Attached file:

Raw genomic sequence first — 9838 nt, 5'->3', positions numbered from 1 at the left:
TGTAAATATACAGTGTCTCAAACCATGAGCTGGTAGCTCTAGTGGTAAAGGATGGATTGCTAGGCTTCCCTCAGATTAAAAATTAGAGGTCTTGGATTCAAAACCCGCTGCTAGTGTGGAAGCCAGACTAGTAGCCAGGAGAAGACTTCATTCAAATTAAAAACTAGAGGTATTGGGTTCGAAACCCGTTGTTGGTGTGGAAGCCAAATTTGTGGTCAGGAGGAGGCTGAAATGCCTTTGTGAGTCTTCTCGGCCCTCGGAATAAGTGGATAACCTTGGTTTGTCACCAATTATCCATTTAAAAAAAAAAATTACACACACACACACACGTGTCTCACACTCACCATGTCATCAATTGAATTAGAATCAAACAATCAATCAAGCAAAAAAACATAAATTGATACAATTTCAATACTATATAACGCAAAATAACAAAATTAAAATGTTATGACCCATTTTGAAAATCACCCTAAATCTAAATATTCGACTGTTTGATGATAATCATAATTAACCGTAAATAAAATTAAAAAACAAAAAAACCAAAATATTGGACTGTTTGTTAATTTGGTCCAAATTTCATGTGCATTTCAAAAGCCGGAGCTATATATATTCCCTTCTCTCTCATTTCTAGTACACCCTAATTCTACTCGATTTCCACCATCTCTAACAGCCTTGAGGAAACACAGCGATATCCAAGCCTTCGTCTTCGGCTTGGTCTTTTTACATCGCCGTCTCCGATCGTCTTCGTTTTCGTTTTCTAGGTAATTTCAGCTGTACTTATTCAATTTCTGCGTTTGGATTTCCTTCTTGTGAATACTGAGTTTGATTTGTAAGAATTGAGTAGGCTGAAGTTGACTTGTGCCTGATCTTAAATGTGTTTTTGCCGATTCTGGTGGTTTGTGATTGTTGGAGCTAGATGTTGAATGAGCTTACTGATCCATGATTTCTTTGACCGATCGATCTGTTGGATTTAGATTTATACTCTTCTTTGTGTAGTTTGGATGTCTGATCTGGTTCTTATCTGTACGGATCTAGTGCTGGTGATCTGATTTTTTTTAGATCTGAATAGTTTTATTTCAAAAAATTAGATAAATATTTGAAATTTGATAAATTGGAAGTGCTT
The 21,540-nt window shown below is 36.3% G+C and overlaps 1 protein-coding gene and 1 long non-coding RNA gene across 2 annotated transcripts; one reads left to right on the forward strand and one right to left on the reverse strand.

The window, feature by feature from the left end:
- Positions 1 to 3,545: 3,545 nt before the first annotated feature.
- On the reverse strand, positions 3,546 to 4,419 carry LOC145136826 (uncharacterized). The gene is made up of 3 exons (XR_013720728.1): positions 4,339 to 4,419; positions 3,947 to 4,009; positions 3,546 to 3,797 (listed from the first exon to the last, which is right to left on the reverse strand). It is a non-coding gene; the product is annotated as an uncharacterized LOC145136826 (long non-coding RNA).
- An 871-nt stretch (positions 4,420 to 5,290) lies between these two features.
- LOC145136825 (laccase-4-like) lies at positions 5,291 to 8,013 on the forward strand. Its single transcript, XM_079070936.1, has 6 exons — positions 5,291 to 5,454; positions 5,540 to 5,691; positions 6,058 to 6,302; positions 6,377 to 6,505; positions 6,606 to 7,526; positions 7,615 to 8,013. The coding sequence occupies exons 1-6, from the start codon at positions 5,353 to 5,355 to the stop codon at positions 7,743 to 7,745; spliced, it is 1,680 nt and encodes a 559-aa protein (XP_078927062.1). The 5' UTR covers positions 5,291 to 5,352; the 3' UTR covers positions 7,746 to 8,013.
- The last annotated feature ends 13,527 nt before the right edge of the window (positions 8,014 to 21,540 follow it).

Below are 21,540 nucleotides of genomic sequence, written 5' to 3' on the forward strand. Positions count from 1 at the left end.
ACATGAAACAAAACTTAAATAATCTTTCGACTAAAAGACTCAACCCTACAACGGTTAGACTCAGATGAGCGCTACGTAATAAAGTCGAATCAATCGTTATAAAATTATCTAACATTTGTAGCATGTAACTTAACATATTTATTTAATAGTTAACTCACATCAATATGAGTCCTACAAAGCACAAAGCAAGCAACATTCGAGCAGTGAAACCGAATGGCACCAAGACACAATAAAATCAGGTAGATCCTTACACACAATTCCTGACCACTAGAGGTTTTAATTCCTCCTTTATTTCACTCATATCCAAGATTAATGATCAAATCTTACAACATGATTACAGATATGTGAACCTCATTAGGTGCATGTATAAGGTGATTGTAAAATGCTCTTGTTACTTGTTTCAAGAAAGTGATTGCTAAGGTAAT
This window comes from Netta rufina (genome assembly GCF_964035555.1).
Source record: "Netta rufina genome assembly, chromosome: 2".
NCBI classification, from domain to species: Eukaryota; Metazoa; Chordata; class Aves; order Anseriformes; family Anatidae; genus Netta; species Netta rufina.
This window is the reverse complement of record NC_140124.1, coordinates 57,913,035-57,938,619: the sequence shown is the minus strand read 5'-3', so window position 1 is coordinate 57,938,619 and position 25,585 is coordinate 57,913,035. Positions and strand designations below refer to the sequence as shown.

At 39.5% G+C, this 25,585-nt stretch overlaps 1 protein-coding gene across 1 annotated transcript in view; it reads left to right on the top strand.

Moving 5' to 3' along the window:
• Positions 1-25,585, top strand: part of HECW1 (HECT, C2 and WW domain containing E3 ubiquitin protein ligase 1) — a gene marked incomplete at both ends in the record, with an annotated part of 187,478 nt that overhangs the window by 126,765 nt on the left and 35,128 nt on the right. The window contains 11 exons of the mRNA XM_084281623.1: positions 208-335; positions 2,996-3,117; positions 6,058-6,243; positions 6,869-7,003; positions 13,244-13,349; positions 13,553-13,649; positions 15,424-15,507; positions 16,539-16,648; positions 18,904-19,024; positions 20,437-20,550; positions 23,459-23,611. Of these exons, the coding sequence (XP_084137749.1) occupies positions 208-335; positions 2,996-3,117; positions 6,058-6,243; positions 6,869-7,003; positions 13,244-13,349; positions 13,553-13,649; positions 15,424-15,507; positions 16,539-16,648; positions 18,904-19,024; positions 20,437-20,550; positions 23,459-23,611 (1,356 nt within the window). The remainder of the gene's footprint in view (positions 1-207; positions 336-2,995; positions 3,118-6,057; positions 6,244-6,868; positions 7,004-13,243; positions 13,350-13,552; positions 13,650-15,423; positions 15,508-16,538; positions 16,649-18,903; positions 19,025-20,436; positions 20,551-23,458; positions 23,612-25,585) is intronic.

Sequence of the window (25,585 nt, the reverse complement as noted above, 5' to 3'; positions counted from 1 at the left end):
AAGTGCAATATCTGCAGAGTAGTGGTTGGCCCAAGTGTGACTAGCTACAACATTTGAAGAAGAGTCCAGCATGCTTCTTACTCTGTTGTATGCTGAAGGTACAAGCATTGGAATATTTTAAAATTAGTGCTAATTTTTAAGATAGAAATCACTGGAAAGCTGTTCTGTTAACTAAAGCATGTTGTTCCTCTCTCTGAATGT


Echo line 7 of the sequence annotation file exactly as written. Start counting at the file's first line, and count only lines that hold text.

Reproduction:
- An 871-nt stretch (positions 4,420 to 5,290) lies between these two features.